End-of-Year Blowout
Wed, May 5
Program to include Wagner's Ride of the Valkyries!
and other operatic excesses...

[mostly on hiatus since 2012]

View demo videos here

Tuesday, April 27, 2010

Piano Hero: This'n'That

Only two more Wednesdays left in the school year, so we didn't feel we could let either slip by without a little Piano Hero. Tomorrow (April 28) will be a somewhat eclectic selection, though I suppose all the works were written in German-speaking lands within about a 50 year span. I guess I'm just admitting there's no official "theme" this week. However, it's all great music, maybe even less rehearsed than usual! (I've been pondering this quirky idea that "less rehearsed" might be considered a good thing in some contexts. In the meantime, students, don't try this at home! Well, that is, you should try sight-reading for pleasure at home, but rehearsing for upcoming concerts and juries is still considered a good thing.)

OK, so we'll open with Beethoven's stirring "Egmont" Overture, which just so happens to be what the Gordon Symphony Orchestra will be opening with this Saturday night at 7:30pm. A sneak preview, if you will. Come hear it in black-and-white form tomorrow, then return on Saturday for the technicolor version. You can also sample it here.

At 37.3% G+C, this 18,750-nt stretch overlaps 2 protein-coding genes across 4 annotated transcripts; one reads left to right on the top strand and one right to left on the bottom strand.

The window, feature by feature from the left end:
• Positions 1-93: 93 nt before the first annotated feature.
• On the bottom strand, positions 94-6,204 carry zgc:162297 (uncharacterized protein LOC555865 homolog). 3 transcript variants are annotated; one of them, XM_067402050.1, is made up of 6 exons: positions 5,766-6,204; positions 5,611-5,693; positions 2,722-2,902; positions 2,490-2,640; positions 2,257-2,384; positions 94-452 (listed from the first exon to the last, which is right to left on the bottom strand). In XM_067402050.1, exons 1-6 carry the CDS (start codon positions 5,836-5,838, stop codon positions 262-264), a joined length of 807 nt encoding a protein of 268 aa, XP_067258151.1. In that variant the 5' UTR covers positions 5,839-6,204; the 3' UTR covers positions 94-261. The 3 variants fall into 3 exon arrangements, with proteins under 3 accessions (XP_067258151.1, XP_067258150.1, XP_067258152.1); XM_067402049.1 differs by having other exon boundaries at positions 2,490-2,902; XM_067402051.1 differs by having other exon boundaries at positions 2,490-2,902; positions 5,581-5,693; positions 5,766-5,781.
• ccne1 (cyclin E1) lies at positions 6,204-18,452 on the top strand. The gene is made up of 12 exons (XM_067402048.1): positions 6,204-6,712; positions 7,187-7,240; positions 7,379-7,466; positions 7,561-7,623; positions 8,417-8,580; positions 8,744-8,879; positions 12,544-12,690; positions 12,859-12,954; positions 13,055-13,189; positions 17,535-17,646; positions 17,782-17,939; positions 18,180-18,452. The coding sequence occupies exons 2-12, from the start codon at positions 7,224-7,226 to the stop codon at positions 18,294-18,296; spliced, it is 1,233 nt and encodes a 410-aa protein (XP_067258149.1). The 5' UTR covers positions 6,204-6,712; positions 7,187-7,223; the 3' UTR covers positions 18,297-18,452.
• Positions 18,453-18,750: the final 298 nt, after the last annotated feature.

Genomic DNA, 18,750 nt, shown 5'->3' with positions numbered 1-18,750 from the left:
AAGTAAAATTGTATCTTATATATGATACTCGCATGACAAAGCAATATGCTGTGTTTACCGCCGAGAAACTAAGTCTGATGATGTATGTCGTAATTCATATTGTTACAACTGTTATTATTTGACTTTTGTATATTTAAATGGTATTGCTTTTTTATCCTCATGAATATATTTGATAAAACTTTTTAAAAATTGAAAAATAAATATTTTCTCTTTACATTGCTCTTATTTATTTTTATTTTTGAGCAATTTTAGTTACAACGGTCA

I'm particularly excited about what we'll play next. In fact, I'll just be playing Mozart's very famous little Sonata in C Major, K. 545, often known as the "Easy" Sonata. You know, the one that goes like this. However, it turns out that Edvard Grieg wrote his own slyly mischievous 2nd piano parts to this and several other Mozart sonatas. They cast a wonderfully different light on this very familiar music, in some cases just supporting the original piano with added sonority, and sometimes adding extra melodic ideas. Very charming, and let's just say that "slyly mischevious" is right up Nathan's alley.

We'll close with the rousing final movement of Mendelssohn's "Reformation" Symphony. Written to celebrate the 300th anniversary of the Augsburg Confession, the symphony's finale is based on Martin Luther's great Reformation hymn, A Mighty Fortress Is Our God. So, like the Mozart/Grieg, this is music that builds on a pre-existing musical work. I guess that's kind of a theme.

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